• I would like to say that before the concept is brought up later, on p. 139 I was even thinking that Xel was necessary to let go of the box she had placed Marnie in and instead work with her with where MARNIE was at rather than attacking the problem and the issues Marnie was having in only Xel’s point of view and point of reference. It felt to me that Xel was pushing for something that maybe Marnie didn’t even want anything to do with and that was something I was hoping Xel to come to realize on her own (as a Reader, I’m powerless) and luckily she did. I just noticed here that I was hoping for this resolution and I’m glad to say it was reported on later. Sometimes we have to let go, even when we want to hold on tightly and forever. Not necessarily to abandon but to allow for extra space to regather our thoughts and adjust our approaches. ๐Ÿ˜Š
  • The above image, from p. 143, shows an increasingly pissed off Xel after Marnie jabbed at her roughly regarding how she handles her job and isn’t very good at it. YIKES! She is literally seething and I LOVED the display of emotion here. Not only just within this particular photo but the lead up and drop off after (she just takes a deep breath and re-centers herself) ahaha
  • I liked this quote in particular from King Tut’s ghost (I imagine if I were still in school, like traditional school ages of middle to high school, I would have better understood this reference and information, but since I’ve been through higher education and left that for a while too, I really don’t remember much if anything at all of King Tut ๐Ÿ˜…) where he says, on p. 150: “Mine was a life wasted. For three thousands years I have sat idle, as helpless in death as I was in life” There’s just something so somberly beautiful about this concept that I HAD to highlight here. It really speaks volumes to me.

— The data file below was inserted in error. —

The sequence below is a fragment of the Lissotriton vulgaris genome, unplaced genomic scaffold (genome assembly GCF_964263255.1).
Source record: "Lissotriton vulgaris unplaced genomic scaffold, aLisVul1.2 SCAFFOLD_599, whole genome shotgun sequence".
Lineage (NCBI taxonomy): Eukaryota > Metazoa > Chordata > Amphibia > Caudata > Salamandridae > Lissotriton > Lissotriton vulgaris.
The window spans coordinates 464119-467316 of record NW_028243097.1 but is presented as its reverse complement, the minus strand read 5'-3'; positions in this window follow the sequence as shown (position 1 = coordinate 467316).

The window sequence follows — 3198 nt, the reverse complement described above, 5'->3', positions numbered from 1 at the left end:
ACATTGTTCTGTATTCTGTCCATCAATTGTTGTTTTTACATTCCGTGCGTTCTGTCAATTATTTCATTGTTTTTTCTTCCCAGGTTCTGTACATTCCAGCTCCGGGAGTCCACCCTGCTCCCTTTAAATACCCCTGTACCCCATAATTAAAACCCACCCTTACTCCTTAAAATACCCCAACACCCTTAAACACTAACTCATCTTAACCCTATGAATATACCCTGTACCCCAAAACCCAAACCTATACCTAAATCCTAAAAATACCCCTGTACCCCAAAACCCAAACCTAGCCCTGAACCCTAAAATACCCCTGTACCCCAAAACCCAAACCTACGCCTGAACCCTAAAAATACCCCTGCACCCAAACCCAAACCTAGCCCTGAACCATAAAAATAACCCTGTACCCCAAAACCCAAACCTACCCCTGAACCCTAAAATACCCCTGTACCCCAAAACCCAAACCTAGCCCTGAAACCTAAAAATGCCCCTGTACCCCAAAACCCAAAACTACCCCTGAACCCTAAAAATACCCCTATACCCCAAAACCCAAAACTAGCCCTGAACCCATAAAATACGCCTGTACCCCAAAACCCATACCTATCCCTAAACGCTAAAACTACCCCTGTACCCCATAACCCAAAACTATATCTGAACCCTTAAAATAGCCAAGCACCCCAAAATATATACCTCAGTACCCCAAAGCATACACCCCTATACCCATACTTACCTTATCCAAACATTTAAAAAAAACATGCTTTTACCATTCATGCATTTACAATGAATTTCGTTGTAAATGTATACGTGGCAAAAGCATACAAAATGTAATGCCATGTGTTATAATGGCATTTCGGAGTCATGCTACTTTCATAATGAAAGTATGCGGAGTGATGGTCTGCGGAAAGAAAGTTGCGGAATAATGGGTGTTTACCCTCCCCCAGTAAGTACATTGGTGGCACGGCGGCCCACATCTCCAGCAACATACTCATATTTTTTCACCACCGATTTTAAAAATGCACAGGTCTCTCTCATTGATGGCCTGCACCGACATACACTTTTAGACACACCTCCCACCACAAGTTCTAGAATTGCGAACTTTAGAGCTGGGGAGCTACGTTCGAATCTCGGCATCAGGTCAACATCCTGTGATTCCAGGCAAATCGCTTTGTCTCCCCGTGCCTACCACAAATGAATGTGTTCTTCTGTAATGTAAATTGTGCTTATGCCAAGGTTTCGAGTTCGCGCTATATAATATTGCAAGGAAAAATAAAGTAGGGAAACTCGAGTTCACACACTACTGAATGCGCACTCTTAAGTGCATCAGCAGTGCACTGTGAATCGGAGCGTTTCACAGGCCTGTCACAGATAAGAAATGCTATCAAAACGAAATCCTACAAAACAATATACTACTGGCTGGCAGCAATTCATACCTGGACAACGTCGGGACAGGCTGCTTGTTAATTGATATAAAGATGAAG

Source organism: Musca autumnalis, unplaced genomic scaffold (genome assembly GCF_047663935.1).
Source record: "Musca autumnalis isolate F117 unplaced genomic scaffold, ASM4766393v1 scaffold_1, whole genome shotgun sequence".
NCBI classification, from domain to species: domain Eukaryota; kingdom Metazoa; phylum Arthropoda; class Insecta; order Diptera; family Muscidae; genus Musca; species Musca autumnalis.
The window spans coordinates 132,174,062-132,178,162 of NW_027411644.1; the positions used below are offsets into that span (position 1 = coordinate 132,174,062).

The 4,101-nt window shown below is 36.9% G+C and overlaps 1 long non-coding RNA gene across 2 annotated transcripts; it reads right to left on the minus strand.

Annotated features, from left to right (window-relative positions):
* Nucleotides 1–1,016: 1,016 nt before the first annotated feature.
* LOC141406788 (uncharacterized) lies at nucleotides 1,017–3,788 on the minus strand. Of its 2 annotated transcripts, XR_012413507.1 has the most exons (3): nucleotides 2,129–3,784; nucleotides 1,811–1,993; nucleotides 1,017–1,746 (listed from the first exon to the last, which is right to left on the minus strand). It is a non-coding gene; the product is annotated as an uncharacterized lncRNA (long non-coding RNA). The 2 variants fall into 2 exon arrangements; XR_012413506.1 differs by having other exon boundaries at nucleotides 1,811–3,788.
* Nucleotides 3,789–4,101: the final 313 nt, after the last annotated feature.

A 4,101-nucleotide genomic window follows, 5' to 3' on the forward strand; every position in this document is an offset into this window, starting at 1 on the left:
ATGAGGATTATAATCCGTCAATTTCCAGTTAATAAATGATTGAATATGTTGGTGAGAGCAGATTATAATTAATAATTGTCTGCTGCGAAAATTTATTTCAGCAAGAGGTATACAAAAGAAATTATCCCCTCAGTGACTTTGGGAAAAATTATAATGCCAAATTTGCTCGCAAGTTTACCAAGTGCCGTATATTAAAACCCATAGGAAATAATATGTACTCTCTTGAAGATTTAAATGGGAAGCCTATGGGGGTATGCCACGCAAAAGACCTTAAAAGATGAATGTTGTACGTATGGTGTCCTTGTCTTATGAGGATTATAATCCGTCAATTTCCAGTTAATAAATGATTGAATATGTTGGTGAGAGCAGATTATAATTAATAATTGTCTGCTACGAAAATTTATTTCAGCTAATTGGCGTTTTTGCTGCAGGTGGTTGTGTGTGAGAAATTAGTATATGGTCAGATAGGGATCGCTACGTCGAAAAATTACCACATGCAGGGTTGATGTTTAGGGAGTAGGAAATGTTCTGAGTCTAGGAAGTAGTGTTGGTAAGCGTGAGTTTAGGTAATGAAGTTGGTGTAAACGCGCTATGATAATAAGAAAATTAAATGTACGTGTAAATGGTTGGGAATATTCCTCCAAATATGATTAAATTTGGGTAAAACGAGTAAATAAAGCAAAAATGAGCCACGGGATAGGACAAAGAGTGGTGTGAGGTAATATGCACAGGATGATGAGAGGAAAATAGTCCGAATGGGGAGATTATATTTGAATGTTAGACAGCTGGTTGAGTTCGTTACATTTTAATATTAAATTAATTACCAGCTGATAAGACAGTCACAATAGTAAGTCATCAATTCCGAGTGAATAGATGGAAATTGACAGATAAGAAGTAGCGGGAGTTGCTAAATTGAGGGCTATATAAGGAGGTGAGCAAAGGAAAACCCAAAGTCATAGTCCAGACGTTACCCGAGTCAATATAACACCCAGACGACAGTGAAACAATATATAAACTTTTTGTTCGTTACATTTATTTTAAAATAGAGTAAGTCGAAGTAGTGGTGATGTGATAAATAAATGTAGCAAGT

• (Once Marnie tells King Tut his true legacy he laughs and says…) “I suppose I feel silly. For spending so much time worrying. And I suppose hearing it made me realize that it really…doesn’t matter. Knowing [my legacy] doesn’t change what I did in life or what I’ve been doing in death” — Riesbeck et al., 2020, p. 153

  • The emotional and wave of acceptance of these simple facts was just SO much of a relief and a wonder to experience as the Reader, for me at least. It was just so beautiful to get the chance to witness. That in the end either being remembered or being forgotten, in the grand scheme of things, didn’t really matter. It didn’t change what was or could have been and there’s something just so magically empowering about that. This book does have some fantastic sprinkling of messages, even though it didn’t live up to my full viewpoint of potential. It could have been so much more yet… what does exist is still at least worthy of telling. And overall, it sent its message and I was receptive to it. It’s not without faults yet it does have its beauty, too. And amazing artwork at that as well. I probably won’t pick up a graphic novel again for a while but it was nice. It took me a while to get into it or stay in it but it was nice when I was in it.